Fine wine news roundup: 2-8 May
Yquem 1975 leads Sotheby’s sale
Sotheby’s latest online fine wine sale raised a total of $821,748. A 12-botte cache of Chateau d’Yquem 1975 went for more than double its pre-sale high estimate, taking the top spot at $11,780.
Other lots also beat their high estimates by a considerable margin. Two bottles of Armand Rousseau’s Chambertin-Clos de Beze grand cru 2002 went for $7,440, having been earmarked for a high of $5,000. Meanwhile, three bottles of Domaine du Comte Liger-Belair’s ‘Aux Reignots’ premier cru 2003 from Vosne Romanee fetched $3,472, compared to its high estimate of $2,000.
Elsewhere in the sale, 12-bottle cases of Chateau Latour and Chateau Margaux 1996 each sold for $8,060 against high estimates of $6,500, and a 12-bottle case of Mouton Rothschild 1998 fetched $5,580 against a high estimate of $4,800.
Related link: Decanter
South Africa welcomes ‘exceptional’ harvest
South Africa’s 2020 harvest is up 8.2% on last year, with producers throughout the region reporting a very high quality, according to South African wine trade body Vinpro.
Despite crop losses in the Northern Cape following frost damage, the overall crop is estimated to be around 1.35 million tonnes.
“We are excited about the exceptional wines that will flow from the 2020 wine grape crop, with Chenin Blanc and Chardonnay leading the pack,” said Conrad Schutte, Vinpro consultation service manager. “The early cultivars showed very good acidity, and the colour and tannin analysis in the red wines promise full wines with concentrated flavour profiles.”
The welcome news follows a period of confusion and uncertainty around South Africa’s wine exports, due to the ongoing global coronavirus situation. After a temporary ban, exports were finally permitted to resume on 1st May.
Related link: Harpers
Krug releases 168th Edition Grande Cuvee Champagne
Krug has unveiled the latest edition of its Grand Cuvee multi-vintage blend – the 168th in the Champagne house’s history.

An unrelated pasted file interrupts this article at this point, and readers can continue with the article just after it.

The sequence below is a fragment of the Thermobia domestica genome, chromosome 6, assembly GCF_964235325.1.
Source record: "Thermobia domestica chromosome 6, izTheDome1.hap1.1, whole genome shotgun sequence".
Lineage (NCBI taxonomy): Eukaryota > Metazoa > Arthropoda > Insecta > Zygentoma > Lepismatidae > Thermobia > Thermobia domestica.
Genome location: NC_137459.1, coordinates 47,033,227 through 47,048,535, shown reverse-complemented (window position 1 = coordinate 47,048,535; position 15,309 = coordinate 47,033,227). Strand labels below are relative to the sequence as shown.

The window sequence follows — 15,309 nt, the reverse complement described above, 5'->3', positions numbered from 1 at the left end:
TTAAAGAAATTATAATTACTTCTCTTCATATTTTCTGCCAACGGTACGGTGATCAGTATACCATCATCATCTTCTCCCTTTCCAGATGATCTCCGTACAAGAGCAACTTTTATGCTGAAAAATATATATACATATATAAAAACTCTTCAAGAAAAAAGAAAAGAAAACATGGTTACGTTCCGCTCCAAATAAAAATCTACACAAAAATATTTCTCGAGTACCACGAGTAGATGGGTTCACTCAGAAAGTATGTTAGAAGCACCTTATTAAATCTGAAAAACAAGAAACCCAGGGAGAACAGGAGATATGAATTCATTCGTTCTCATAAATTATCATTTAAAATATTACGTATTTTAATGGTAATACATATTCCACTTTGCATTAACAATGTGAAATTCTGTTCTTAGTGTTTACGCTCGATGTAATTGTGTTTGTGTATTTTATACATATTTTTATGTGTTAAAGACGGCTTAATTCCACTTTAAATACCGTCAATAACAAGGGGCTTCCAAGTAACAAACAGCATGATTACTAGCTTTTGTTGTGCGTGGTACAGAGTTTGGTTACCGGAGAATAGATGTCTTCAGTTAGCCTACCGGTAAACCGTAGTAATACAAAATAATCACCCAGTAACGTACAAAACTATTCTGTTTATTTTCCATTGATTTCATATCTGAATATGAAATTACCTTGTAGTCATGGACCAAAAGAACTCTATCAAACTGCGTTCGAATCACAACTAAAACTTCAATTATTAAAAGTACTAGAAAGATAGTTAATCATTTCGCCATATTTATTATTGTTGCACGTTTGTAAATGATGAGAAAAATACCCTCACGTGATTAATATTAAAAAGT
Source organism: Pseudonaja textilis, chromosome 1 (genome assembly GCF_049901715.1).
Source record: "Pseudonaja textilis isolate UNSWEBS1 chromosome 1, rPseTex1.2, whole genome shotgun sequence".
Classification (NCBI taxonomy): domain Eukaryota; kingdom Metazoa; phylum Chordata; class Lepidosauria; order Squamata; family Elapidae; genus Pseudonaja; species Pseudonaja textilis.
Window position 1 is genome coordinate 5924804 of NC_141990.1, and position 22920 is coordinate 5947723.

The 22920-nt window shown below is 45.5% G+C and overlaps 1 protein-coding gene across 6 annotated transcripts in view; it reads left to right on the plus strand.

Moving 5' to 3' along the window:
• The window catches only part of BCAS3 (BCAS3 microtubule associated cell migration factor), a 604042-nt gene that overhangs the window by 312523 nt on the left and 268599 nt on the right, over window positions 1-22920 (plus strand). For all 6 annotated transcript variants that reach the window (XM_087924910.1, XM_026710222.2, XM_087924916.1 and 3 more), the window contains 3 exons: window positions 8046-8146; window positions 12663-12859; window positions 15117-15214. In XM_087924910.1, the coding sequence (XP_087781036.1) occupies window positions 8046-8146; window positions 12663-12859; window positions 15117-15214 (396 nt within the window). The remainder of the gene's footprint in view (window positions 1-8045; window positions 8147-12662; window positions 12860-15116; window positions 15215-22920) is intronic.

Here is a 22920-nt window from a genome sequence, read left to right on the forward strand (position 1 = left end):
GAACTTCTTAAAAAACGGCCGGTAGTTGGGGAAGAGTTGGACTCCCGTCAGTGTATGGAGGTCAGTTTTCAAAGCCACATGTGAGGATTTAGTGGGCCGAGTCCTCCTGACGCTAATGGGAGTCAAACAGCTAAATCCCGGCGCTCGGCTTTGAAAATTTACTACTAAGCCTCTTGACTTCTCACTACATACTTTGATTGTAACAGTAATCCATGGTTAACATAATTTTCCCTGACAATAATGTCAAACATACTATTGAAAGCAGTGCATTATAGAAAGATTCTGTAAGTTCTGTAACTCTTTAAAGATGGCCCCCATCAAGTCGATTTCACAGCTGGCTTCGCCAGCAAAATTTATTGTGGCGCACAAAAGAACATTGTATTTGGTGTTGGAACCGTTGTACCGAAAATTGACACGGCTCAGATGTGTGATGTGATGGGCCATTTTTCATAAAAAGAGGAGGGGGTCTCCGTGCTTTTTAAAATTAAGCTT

The blend comprises 198 different wines spanning 11 years. The oldest is a 1996 Pinot Noir picked from the grand cru village of Verzenay, with the youngest hailing from 2012. Speaking on the length of time the wine has remained in Krug’s cellars, winemaker Julie Cavil said: “You need 20-25 years to craft a bottle of Krug Grande Cuvee.”
According to Cavil, the blend – which comprises 52% Pinot Noir, 35% Chardonnay and 13% Meunier – is centred primarily around the 2012 vintage, which she says is a “very good vintage”. However, she does say that it “tested the nerves of the growers” due to the wide range of “climatic incidents” taking place during the season.
The house describes the Champagne as an aromatically complex mix of “flowers in bloom, ripe, dried and citrus fruits as well as marzipan and gingerbread”, with a palate that “reveals flavours of hazelnut, nougat, barley sugar, jellied and citrus fruits, almonds, brioche and honey.” It will be released on Friday 14th May, for £150 per bottle.
Related link: Drinks Business
US wine sales figures give industry reasons to be optimistic
Wine sales in the US continue to maintain pre-pandemic levels, fuelling hope that the wine trade may be spared the serious damage currently ravaging the hospitality and travel sectors.
The new US COVID-19 Impact Report from Wine Intelligence shows that wine consumption has largely increased as people embrace the ‘new normal’, with already-engaged wine drinkers spending more per bottle than usual.
Lulie Halstead, chief executive of Wine Intelligence, said: “Our data supports other evidence that shows that US wine drinking is holding up, and that sales will continue to be solid once lockdown ends.
“Looking ahead, the US wine drinker is understandably quite cautious about their household finances and the idea of getting on a plane. Thankfully for the wine category, their intention seems to be replacing big treats like vacations and big events with small treats like a nicer bottle of wine.”
Related link: Harpers